How does coaxial cable transmit power?

There isn't or shouldn't be any power in coaxial cable. It is just for the TV or computer hook up. Just so you can receive the signal from the broadcaster or Internet.

In several ways the previous answer is wrong.

Firstly coaxial cable is exactly like normal 2 wire cable (fig8 cable) except that instead of two separate wires running side by side separated by insulation) one wire is inside the other (again separated by insulation). There are many different types of coax (probably hundreds eg one i use is rg-58 which is for two way radios, another is rg-6 which is used for tv coax)

secondly- if any signal is to be passed through a cable- there has to be power flowing through it- it may be incredibly small (microvolts like from your tv antenna) or very large (hundreds of volts like in a high powered radio transmitter)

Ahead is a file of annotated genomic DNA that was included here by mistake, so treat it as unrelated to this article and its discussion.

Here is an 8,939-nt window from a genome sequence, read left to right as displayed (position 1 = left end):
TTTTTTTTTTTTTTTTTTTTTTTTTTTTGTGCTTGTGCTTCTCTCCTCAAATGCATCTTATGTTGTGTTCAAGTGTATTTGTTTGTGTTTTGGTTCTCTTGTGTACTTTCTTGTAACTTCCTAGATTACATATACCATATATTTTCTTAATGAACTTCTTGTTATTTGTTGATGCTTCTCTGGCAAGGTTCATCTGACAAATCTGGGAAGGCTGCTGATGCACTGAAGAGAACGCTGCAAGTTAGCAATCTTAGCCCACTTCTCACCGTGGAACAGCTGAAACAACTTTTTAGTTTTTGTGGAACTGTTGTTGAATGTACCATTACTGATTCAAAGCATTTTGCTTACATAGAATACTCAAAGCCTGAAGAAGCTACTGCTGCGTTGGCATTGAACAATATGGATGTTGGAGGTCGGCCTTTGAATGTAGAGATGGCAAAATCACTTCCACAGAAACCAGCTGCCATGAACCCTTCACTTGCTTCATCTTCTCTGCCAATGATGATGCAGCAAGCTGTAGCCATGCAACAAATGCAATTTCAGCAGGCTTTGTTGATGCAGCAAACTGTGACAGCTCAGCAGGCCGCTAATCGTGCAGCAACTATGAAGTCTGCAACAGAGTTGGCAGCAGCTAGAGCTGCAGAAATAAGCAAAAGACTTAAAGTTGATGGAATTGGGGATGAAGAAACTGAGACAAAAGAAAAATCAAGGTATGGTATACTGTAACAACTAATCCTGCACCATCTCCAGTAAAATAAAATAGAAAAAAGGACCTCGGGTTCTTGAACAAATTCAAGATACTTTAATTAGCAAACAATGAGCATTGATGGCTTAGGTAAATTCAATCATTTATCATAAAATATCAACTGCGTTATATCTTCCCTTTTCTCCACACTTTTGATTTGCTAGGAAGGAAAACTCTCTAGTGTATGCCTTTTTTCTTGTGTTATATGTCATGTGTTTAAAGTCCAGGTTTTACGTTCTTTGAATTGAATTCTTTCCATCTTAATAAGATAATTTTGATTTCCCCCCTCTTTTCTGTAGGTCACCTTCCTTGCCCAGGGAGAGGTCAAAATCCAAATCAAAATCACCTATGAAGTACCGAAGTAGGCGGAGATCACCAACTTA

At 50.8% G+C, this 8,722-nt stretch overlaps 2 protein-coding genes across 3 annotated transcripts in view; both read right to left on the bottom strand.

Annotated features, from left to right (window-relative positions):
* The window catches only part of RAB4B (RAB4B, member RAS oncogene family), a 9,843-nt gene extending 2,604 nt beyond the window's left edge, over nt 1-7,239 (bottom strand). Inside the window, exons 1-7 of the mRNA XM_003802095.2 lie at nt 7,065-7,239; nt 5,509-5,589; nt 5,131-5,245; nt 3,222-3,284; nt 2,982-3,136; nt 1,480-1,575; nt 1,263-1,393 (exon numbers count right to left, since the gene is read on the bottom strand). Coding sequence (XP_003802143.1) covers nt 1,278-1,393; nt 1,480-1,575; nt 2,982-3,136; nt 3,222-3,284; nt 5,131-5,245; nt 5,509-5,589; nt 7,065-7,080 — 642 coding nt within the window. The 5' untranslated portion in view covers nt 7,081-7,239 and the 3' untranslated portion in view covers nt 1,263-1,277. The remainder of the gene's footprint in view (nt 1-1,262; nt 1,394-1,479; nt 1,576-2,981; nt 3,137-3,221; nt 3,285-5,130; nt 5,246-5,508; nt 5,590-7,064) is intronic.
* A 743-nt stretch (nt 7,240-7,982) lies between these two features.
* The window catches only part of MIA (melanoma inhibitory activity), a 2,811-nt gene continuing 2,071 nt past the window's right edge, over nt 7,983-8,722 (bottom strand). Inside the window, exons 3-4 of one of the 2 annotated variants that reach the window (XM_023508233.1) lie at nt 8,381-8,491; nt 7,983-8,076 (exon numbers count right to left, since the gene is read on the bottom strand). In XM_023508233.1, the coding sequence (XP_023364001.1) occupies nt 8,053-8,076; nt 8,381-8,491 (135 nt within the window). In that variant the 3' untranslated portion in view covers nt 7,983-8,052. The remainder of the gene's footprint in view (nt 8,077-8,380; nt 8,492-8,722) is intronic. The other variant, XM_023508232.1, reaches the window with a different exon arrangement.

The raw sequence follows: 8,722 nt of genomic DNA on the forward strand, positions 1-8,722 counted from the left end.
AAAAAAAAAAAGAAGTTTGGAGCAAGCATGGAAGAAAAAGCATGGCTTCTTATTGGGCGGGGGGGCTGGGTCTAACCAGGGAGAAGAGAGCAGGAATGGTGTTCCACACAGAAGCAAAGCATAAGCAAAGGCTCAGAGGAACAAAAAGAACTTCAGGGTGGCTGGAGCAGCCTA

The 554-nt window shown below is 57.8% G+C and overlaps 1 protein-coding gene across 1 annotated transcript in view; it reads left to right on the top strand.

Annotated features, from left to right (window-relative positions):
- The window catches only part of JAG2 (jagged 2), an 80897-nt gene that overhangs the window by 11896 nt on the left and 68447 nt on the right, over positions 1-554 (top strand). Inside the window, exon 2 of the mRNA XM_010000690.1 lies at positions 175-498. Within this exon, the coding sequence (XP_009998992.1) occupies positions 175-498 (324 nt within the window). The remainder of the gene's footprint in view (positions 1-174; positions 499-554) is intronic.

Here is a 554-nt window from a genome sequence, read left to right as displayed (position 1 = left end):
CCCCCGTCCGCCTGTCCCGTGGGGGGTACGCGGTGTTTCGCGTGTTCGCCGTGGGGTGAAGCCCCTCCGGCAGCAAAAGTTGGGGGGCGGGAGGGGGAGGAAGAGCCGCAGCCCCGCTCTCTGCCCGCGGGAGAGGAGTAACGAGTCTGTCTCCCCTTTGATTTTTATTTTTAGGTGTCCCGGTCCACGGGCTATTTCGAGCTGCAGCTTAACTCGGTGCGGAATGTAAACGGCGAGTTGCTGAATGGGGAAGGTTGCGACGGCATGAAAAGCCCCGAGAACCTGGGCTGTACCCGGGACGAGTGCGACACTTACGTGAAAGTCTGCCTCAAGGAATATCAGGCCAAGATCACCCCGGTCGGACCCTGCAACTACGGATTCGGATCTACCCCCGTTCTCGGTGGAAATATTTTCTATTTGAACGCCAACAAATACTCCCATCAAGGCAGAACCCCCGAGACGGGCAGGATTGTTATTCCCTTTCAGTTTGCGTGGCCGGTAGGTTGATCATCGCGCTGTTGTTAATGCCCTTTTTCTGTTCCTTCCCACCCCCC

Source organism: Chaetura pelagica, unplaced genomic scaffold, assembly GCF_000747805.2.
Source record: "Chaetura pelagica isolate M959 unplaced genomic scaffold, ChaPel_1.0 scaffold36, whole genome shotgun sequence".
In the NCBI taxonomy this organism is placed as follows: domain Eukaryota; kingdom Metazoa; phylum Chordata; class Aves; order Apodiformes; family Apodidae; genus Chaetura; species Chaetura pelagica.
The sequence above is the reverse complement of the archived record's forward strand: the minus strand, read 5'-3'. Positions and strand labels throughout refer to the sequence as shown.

Even in a tv coax, if you have a `masthead amplifier' that only has 1 cable running up to the antenna and a funny box behind the tv that has 2 coax leads running into it and a plug-pack from a PowerPoint going into it as well- you would find that you are actually passing power up the coax from the PowerPoint plug-pack to the electronics up on top of the tv mast - power going up and tv signal coming down the same coax at the same time- saves on another two wires having to be run!!!

Many `cable' tv or internet cables have a similar `power over coax' arrangement for powering amplifiers on long cable runs, this is normally stopped by a filter before the end users outlet however (if the filter is faulty this can be the `tingle or zap' that you sometimes get when touching the outer screw connector of the coax plug)